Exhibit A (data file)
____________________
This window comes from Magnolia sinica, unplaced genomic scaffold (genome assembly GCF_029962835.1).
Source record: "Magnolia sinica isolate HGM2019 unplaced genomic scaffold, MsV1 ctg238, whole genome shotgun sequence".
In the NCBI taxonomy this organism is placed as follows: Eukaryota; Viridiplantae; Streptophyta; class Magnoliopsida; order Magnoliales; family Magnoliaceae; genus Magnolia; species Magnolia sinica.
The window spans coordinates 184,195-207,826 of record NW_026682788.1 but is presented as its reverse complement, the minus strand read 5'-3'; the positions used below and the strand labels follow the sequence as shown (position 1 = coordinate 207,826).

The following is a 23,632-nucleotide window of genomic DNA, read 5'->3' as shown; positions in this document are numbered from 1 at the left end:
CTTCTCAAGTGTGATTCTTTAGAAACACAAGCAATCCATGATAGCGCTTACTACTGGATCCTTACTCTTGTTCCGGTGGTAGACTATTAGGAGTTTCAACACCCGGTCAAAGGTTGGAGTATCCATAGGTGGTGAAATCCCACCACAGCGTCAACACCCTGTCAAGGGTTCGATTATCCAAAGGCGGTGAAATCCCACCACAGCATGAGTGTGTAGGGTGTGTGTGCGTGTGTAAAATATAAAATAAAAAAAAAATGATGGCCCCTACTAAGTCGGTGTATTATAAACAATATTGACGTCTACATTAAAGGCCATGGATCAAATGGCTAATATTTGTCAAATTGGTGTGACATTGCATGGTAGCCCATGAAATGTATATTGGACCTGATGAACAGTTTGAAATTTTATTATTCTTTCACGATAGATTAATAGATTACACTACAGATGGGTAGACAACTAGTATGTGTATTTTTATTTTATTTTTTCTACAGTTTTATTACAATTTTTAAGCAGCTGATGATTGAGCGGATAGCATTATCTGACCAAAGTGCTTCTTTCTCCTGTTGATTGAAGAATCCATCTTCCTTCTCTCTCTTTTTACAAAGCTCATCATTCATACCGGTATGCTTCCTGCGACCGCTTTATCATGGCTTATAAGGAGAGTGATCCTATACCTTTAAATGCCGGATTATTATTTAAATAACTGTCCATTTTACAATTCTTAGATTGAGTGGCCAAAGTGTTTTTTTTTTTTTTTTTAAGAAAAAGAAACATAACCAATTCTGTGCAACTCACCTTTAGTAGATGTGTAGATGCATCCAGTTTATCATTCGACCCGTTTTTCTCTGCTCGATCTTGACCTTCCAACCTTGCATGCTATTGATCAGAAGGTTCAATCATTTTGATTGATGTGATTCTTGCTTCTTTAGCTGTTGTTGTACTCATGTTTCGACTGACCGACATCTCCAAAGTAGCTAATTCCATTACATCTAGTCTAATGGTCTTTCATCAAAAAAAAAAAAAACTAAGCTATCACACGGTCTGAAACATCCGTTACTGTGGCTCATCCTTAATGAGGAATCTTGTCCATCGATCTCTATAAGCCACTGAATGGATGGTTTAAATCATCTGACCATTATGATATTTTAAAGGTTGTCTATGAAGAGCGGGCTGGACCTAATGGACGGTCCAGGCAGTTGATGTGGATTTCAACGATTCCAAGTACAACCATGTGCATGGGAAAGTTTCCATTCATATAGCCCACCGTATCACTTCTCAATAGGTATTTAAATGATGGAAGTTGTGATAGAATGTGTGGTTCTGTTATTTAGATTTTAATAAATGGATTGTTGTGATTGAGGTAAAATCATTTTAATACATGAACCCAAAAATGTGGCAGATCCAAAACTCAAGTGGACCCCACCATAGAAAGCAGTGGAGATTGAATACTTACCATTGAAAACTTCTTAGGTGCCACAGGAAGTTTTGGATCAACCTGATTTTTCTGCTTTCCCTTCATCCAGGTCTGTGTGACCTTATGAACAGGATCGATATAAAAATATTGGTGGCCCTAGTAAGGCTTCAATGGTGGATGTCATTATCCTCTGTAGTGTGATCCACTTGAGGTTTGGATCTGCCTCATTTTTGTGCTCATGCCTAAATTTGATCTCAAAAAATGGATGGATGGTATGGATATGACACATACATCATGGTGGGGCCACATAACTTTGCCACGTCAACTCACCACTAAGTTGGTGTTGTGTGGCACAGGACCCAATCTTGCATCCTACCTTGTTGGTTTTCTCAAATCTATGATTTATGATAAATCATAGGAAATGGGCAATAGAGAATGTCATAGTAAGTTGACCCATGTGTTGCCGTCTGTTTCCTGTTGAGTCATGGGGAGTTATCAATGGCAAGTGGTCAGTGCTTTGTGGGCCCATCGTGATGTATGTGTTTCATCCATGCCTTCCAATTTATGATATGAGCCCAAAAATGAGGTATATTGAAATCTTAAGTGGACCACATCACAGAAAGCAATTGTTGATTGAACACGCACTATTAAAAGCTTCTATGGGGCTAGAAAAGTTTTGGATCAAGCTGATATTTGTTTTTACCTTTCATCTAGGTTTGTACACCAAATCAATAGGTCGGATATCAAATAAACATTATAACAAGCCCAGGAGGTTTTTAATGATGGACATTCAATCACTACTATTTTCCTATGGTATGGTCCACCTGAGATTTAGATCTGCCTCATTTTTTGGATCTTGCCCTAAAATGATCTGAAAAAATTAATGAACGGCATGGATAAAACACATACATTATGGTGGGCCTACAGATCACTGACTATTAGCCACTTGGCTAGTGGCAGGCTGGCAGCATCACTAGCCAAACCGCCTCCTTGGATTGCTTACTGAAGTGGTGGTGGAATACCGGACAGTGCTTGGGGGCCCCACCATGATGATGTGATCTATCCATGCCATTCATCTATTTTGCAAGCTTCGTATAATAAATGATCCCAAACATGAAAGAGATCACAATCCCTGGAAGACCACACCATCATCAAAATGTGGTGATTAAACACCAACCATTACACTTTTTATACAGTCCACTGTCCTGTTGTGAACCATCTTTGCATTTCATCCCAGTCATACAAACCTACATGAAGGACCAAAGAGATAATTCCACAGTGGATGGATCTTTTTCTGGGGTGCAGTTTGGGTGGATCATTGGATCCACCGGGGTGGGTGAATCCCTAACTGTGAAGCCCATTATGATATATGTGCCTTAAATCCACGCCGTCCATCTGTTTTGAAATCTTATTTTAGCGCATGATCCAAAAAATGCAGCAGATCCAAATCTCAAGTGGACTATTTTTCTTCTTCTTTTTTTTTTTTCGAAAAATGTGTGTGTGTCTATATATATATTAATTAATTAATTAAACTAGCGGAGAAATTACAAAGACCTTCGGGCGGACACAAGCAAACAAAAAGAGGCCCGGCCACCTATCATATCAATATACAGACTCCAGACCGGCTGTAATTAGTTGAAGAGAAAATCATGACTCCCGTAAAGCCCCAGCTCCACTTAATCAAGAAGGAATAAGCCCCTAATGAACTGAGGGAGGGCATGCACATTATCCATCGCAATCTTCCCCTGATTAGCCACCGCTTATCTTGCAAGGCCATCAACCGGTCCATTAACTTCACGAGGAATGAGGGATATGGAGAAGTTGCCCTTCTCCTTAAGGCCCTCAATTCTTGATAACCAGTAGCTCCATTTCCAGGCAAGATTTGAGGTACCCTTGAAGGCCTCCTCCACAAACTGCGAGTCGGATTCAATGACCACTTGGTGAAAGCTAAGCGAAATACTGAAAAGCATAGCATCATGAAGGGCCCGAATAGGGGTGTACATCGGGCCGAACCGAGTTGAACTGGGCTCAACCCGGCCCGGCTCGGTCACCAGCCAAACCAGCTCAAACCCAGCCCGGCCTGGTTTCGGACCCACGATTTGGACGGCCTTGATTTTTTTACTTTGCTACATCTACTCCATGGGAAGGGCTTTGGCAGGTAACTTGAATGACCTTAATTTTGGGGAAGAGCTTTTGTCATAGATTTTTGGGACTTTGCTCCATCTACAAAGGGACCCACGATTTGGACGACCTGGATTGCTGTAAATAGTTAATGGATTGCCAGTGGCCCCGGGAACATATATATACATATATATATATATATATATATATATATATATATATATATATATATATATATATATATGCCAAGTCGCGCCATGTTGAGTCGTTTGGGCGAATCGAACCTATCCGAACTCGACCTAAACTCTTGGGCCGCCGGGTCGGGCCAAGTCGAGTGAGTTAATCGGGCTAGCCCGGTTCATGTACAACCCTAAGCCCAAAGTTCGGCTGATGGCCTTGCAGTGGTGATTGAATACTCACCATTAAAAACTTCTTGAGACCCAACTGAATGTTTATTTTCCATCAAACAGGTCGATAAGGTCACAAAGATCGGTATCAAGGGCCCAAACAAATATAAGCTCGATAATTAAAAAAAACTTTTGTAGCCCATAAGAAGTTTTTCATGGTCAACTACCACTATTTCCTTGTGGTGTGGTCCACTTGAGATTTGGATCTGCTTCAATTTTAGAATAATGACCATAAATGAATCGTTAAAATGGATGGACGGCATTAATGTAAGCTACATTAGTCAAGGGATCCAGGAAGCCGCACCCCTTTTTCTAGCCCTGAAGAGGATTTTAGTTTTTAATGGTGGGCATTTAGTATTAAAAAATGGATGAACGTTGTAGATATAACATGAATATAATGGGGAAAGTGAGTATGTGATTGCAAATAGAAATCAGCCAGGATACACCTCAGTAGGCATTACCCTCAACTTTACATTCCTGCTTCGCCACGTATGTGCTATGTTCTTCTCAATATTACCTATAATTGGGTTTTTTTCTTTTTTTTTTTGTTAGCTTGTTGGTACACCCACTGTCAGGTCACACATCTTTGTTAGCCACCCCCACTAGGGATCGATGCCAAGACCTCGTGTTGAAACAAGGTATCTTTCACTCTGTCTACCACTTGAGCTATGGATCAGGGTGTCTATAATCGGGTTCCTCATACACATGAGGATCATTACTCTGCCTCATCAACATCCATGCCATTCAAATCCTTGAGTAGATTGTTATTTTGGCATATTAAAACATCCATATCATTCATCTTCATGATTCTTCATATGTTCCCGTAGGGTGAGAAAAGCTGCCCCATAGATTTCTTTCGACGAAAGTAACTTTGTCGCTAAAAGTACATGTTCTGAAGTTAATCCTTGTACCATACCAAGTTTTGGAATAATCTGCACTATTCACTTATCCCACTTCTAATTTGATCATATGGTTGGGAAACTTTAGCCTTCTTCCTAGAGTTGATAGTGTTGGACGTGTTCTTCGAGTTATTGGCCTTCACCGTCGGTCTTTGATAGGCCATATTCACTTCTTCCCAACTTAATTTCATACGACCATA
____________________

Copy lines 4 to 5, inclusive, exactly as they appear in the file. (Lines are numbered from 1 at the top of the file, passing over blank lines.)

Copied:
The window spans coordinates 184,195-207,826 of record NW_026682788.1 but is presented as its reverse complement, the minus strand read 5'-3'; the positions used below and the strand labels follow the sequence as shown (position 1 = coordinate 207,826).

The following is a 23,632-nucleotide window of genomic DNA, read 5'->3' as shown; positions in this document are numbered from 1 at the left end: